Moisturise it with Sol de Janeiro

Sol de Janeiro’s ‘Brazilian Bum Bum Cream’—pronounced ‘boom boom’—is a fast-absorbing (and luxurious) Brazilian body cream with an addictive scent from a blend of salted caramel and pistachio notes. Its formula tightens and firms the skin of your fabulous peach while adding a hint of shimmer to it. Tasty!

You can get your own little ray of sunshine on Cult Beauty for £18 for 75 millilitres or £44 for 240 millilitres. Pick your fighter.

Double moisturise with Evereden

You might not have noticed, but it can get pretty dry down there. So why not moisturise it twice? If you’re as into skincare as I am, then you’ll be interested in this second option: Evereden’s ‘Nourishing Stretch Mark Cream’, which retails for $45 on the company’s website.

This intensely hydrating cream combines 12 nutrient-dense ingredients with powerful peptides to instantly soothe and relieve any kind of itchiness. Potent natural actives synergistically reduce the appearance of imperfections, rebuild collagen, and improve skin elasticity. And yes, Evereden ships to the UK.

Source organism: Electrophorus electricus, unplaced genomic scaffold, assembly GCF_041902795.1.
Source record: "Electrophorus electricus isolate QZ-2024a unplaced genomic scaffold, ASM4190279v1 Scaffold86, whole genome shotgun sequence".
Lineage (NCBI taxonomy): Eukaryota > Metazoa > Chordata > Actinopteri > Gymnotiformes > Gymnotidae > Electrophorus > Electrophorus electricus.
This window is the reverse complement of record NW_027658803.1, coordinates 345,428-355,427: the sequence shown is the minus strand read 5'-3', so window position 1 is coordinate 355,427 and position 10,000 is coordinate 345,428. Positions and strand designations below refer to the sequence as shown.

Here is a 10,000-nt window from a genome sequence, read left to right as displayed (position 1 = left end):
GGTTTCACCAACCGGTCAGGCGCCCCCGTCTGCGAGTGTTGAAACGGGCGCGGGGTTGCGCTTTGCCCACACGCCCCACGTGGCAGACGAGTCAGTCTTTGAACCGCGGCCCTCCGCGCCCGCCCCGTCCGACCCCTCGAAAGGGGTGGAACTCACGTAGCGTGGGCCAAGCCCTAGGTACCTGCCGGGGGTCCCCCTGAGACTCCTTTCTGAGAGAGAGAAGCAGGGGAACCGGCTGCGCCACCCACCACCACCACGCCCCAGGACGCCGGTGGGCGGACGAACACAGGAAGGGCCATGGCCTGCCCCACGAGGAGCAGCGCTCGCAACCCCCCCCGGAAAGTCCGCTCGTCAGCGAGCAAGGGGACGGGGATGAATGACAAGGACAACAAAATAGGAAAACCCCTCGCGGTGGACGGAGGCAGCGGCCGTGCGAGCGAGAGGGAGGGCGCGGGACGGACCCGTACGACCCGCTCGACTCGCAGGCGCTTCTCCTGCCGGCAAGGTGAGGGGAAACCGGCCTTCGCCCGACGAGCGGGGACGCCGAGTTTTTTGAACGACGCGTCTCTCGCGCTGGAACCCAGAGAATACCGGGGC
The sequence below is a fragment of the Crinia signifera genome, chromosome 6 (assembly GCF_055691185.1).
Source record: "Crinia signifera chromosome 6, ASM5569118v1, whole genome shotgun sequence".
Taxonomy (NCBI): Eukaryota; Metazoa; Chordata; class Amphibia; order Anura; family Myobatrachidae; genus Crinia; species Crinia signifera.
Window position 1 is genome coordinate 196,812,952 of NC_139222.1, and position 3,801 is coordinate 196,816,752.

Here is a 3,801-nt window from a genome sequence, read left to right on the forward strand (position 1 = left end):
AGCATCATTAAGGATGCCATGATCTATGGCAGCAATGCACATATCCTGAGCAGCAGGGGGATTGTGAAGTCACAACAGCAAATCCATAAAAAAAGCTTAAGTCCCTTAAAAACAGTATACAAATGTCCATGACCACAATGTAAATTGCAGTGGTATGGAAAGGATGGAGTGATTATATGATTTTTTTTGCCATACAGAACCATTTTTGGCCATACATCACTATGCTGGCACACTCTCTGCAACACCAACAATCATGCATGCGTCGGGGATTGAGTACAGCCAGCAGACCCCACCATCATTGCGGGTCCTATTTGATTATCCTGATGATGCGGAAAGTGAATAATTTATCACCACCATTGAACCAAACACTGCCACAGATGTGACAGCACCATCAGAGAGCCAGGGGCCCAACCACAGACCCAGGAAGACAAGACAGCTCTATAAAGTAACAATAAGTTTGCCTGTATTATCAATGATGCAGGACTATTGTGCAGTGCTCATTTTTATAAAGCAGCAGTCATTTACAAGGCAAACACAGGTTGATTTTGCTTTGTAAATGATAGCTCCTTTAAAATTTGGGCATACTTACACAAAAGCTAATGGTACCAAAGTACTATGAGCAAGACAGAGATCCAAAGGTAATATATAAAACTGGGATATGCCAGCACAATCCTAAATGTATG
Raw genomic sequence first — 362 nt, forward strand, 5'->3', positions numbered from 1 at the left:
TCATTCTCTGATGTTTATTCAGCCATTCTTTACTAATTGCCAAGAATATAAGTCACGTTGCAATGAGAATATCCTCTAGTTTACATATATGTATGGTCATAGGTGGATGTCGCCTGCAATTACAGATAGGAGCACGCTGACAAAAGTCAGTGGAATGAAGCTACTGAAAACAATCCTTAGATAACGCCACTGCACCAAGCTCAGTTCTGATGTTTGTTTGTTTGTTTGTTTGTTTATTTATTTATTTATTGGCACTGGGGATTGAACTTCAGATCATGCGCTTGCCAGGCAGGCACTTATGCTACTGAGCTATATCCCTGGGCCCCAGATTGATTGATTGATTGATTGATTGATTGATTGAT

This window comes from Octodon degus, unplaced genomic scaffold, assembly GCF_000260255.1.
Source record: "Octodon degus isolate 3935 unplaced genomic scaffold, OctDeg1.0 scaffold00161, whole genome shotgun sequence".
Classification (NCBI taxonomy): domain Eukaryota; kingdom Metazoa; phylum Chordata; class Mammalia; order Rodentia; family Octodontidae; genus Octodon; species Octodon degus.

Butt-mask it with Bawdy

Bawdy’s ‘Slap It Caffeine Butt Mask’ is a caffeine-infused mask designed to retexturize and clarify the sensitive skin of your bum, leaving your skin looking plump, hydrated, and smooth. Bonus? You can order it on Amazon with next day delivery for only $10. Be a badass with a great ass!

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Une publication partagée par BAWDY (@bawdybeauty)

Nourish it with Truly

Made with a blend of high performing ingredients including apricot, orange flower, and watermelon, Truly’s ‘Buns of Glowry’ serum will instantly give your bum the firmness and glow we all pine for. You can buy your new favourite serum on Truly’s website for £20.42 as a one-time purchase or £18.37 if you decide to subscribe to this product.